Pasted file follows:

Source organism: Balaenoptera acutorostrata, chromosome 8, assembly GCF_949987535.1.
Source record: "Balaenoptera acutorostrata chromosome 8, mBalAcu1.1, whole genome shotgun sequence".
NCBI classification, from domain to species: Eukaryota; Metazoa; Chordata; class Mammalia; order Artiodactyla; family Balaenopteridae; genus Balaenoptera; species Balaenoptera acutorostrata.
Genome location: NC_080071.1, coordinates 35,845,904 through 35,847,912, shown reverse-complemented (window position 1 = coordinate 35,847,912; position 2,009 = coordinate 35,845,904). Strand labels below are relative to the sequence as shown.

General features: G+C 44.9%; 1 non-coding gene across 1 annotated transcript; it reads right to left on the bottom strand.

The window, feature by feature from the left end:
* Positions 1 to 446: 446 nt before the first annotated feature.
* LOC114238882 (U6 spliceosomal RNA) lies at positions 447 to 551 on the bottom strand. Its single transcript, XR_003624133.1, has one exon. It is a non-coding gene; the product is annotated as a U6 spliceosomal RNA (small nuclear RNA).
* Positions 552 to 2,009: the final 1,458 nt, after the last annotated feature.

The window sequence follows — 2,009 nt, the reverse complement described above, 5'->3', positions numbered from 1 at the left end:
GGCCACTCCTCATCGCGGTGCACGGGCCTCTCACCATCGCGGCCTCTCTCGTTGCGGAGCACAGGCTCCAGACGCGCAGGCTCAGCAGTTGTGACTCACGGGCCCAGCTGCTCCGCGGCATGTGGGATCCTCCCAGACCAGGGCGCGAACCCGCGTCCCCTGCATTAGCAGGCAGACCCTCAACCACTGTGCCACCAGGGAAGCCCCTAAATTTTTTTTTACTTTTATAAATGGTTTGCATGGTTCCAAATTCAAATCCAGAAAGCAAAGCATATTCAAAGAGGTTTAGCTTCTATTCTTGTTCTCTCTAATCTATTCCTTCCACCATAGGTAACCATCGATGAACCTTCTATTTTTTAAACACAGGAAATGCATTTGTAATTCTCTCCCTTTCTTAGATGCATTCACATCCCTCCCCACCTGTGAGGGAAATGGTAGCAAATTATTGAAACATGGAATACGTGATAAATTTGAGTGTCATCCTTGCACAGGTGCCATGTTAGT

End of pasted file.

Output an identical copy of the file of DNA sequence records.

Source organism: Balaenoptera acutorostrata, chromosome 8, assembly GCF_949987535.1.
Source record: "Balaenoptera acutorostrata chromosome 8, mBalAcu1.1, whole genome shotgun sequence".
NCBI classification, from domain to species: Eukaryota; Metazoa; Chordata; class Mammalia; order Artiodactyla; family Balaenopteridae; genus Balaenoptera; species Balaenoptera acutorostrata.
Genome location: NC_080071.1, coordinates 35,845,904 through 35,847,912, shown reverse-complemented (window position 1 = coordinate 35,847,912; position 2,009 = coordinate 35,845,904). Strand labels below are relative to the sequence as shown.

General features: G+C 44.9%; 1 non-coding gene across 1 annotated transcript; it reads right to left on the bottom strand.

The window, feature by feature from the left end:
* Positions 1 to 446: 446 nt before the first annotated feature.
* LOC114238882 (U6 spliceosomal RNA) lies at positions 447 to 551 on the bottom strand. Its single transcript, XR_003624133.1, has one exon. It is a non-coding gene; the product is annotated as a U6 spliceosomal RNA (small nuclear RNA).
* Positions 552 to 2,009: the final 1,458 nt, after the last annotated feature.

The window sequence follows — 2,009 nt, the reverse complement described above, 5'->3', positions numbered from 1 at the left end:
GGCCACTCCTCATCGCGGTGCACGGGCCTCTCACCATCGCGGCCTCTCTCGTTGCGGAGCACAGGCTCCAGACGCGCAGGCTCAGCAGTTGTGACTCACGGGCCCAGCTGCTCCGCGGCATGTGGGATCCTCCCAGACCAGGGCGCGAACCCGCGTCCCCTGCATTAGCAGGCAGACCCTCAACCACTGTGCCACCAGGGAAGCCCCTAAATTTTTTTTTACTTTTATAAATGGTTTGCATGGTTCCAAATTCAAATCCAGAAAGCAAAGCATATTCAAAGAGGTTTAGCTTCTATTCTTGTTCTCTCTAATCTATTCCTTCCACCATAGGTAACCATCGATGAACCTTCTATTTTTTAAACACAGGAAATGCATTTGTAATTCTCTCCCTTTCTTAGATGCATTCACATCCCTCCCCACCTGTGAGGGAAATGGTAGCAAATTATTGAAACATGGAATACGTGATAAATTTGAGTGTCATCCTTGCACAGGTGCCATGTTAGT